Canadian allergists have answered your questions on many food allergy-related topics, see below to learn more.
Dr. Julia Upton is on staff at the Hospital for Sick Children in the Immunology and Allergy Department, and an Assistant Professor in the Department of Paediatrics at the University of Toronto. She is the past Section Chair of the Anaphylaxis and Food Allergy Section of the Canadian Society of Allergy and Clinical Immunology. Dr. Upton is also a member of our Healthcare Advisory Board.
Dr. Wade Watson is a Professor of Pediatrics, Dalhousie University, Head of the Division of Allergy, IWK Health Centre, and Chair of the Specialty Committee, Clinical Immunology and Allergy, Royal College of Physicians and Surgeons of Canada. Dr. Watson is also a member of our Healthcare Advisory Board.
Please note: Dr. Upton and Dr. Watson are answering as individual allergists and their answers do not constitute an official position of their affiliated organizations. Their responses are for informational purposes only and do not constitute specific medical advice, recommendations, diagnosis, or treatment. Please talk to your doctor about any concerns or questions you may have regarding your own health or the health of your child.
Cooking oil and food allergy
Milk allergy and probiotics
Oral food challenges
Asthma and food allergy
Adult-onset food allergy
Tree nut allergy
Priority food allergens and allergens in non-food products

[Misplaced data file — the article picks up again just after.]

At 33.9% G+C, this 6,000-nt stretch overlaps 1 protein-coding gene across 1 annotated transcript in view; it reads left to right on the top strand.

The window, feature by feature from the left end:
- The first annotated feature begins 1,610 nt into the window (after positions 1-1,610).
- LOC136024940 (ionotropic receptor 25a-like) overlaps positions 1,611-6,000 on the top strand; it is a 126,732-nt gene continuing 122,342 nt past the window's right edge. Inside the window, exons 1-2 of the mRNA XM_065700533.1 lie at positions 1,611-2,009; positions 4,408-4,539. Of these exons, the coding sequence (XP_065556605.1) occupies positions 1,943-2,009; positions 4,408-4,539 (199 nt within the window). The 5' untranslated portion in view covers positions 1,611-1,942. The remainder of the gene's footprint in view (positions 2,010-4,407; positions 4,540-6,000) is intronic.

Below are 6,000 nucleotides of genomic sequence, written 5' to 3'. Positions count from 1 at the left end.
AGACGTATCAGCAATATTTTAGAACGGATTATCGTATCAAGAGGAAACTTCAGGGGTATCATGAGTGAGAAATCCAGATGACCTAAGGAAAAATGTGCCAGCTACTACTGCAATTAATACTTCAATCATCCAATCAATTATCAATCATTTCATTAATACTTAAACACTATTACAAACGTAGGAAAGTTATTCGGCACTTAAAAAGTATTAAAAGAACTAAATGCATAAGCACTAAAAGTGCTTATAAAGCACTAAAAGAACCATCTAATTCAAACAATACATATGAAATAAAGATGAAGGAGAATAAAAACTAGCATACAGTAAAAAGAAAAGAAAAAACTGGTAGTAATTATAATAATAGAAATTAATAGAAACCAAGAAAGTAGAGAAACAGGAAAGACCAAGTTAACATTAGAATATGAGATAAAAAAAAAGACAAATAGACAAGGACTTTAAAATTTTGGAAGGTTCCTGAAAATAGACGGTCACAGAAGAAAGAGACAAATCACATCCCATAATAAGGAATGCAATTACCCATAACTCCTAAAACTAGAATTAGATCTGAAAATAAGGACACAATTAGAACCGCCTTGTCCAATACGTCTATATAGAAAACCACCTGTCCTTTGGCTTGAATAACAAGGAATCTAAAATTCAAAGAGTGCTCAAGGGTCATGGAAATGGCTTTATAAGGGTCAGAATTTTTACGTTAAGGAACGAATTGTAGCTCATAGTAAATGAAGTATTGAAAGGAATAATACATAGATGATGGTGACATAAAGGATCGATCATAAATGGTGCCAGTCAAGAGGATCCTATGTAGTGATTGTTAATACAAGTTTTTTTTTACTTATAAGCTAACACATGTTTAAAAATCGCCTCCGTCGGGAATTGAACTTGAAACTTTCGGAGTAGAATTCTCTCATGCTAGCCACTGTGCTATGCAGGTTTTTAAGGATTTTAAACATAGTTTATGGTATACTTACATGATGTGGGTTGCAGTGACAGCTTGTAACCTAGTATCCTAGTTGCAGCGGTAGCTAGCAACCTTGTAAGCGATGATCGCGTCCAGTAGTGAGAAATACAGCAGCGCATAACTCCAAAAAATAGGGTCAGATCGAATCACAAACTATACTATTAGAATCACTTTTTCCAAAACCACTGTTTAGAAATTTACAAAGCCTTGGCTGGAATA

Anaphylaxis and asthma
Smell of a food and inhalation of airborne proteins
What do “may contain” statements mean
If someone is having an allergic reaction, how do you determine if it’s serious enough to use epinephrine?
Addressing a child’s concern about using an epinephrine auto-injector
Treating an allergic reaction during pregnancy
Camping and managing an anaphylactic reaction
Heart conditions and epinephrine
Epinephrine and treating anaphylactic reactions
Giving a second dose of epinephrine
When to use epinephrine
Using antihistamines to treat a food-related allergic reaction
Using an epinephrine auto-injector
Adults with food allergy: Why it’s important to see your allergist
Tree nut allergy and using kitchen items made of walnut wood
Preventing food allergy from developing in your baby when you’re pregnant and you already have a child with multiple food allergies
Food allergy, relationships and intimacy
Safety of certain products for those with soy allergy
Tree nut allergy and burning wood in fireplaces
Breastfeeding and early introduction of peanut when the mom has a peanut allergy
Food allergy prevention and breastfeeding
Food allergy and breastfeeding
Face masks and the inhalation of airborne proteins, and wearing face shields
Using an epinephrine auto-injector and visiting the emergency department during COVID-19
Mask wearing at school during COVID-19
Food allergy and susceptibility to COVID-19
Virtual appointments and anaphylactic reactions during COVID-19
Do you have a question for Ask the allergist? If so, please send it along to us at email@example.com. Please note: In Ask the allergist, questions are answered on general topics, please talk to your doctor if you have questions about your own health or the health of your child.